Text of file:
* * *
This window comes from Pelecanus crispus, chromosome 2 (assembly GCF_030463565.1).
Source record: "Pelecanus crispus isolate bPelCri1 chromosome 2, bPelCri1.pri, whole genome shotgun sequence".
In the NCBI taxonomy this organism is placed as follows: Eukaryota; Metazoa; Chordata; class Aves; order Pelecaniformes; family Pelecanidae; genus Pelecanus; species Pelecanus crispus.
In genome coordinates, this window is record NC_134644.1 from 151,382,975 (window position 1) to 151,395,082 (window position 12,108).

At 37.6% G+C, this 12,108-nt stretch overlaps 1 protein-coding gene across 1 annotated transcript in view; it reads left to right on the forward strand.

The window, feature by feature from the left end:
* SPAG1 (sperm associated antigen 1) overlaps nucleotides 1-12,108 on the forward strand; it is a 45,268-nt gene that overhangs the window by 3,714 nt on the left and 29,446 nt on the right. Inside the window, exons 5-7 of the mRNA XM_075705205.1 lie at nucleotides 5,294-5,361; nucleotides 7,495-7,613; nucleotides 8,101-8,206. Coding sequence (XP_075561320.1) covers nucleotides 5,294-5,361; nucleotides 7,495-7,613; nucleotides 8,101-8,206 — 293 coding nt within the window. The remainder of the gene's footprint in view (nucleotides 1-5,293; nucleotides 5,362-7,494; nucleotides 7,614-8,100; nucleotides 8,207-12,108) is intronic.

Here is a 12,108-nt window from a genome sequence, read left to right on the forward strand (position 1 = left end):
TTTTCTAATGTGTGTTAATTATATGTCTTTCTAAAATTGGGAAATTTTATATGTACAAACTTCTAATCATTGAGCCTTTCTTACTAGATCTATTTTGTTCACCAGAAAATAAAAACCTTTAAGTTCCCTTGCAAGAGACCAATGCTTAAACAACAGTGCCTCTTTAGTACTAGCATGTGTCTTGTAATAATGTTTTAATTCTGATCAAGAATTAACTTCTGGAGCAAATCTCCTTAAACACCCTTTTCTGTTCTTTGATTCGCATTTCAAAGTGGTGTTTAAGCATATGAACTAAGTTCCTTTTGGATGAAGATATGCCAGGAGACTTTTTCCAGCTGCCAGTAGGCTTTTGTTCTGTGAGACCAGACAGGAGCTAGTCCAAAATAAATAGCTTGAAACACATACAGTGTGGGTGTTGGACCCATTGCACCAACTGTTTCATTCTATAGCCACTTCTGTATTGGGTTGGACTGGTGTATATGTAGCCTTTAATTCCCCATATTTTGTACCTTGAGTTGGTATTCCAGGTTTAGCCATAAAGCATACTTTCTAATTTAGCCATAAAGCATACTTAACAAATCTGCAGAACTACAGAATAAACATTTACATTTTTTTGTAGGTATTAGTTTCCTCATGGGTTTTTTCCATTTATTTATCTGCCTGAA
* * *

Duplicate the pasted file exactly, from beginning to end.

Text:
This window comes from Pelecanus crispus, chromosome 2 (assembly GCF_030463565.1).
Source record: "Pelecanus crispus isolate bPelCri1 chromosome 2, bPelCri1.pri, whole genome shotgun sequence".
In the NCBI taxonomy this organism is placed as follows: Eukaryota; Metazoa; Chordata; class Aves; order Pelecaniformes; family Pelecanidae; genus Pelecanus; species Pelecanus crispus.
In genome coordinates, this window is record NC_134644.1 from 151,382,975 (window position 1) to 151,395,082 (window position 12,108).

At 37.6% G+C, this 12,108-nt stretch overlaps 1 protein-coding gene across 1 annotated transcript in view; it reads left to right on the forward strand.

The window, feature by feature from the left end:
* SPAG1 (sperm associated antigen 1) overlaps nucleotides 1-12,108 on the forward strand; it is a 45,268-nt gene that overhangs the window by 3,714 nt on the left and 29,446 nt on the right. Inside the window, exons 5-7 of the mRNA XM_075705205.1 lie at nucleotides 5,294-5,361; nucleotides 7,495-7,613; nucleotides 8,101-8,206. Coding sequence (XP_075561320.1) covers nucleotides 5,294-5,361; nucleotides 7,495-7,613; nucleotides 8,101-8,206 — 293 coding nt within the window. The remainder of the gene's footprint in view (nucleotides 1-5,293; nucleotides 5,362-7,494; nucleotides 7,614-8,100; nucleotides 8,207-12,108) is intronic.

Here is a 12,108-nt window from a genome sequence, read left to right on the forward strand (position 1 = left end):
TTTTCTAATGTGTGTTAATTATATGTCTTTCTAAAATTGGGAAATTTTATATGTACAAACTTCTAATCATTGAGCCTTTCTTACTAGATCTATTTTGTTCACCAGAAAATAAAAACCTTTAAGTTCCCTTGCAAGAGACCAATGCTTAAACAACAGTGCCTCTTTAGTACTAGCATGTGTCTTGTAATAATGTTTTAATTCTGATCAAGAATTAACTTCTGGAGCAAATCTCCTTAAACACCCTTTTCTGTTCTTTGATTCGCATTTCAAAGTGGTGTTTAAGCATATGAACTAAGTTCCTTTTGGATGAAGATATGCCAGGAGACTTTTTCCAGCTGCCAGTAGGCTTTTGTTCTGTGAGACCAGACAGGAGCTAGTCCAAAATAAATAGCTTGAAACACATACAGTGTGGGTGTTGGACCCATTGCACCAACTGTTTCATTCTATAGCCACTTCTGTATTGGGTTGGACTGGTGTATATGTAGCCTTTAATTCCCCATATTTTGTACCTTGAGTTGGTATTCCAGGTTTAGCCATAAAGCATACTTTCTAATTTAGCCATAAAGCATACTTAACAAATCTGCAGAACTACAGAATAAACATTTACATTTTTTTGTAGGTATTAGTTTCCTCATGGGTTTTTTCCATTTATTTATCTGCCTGAA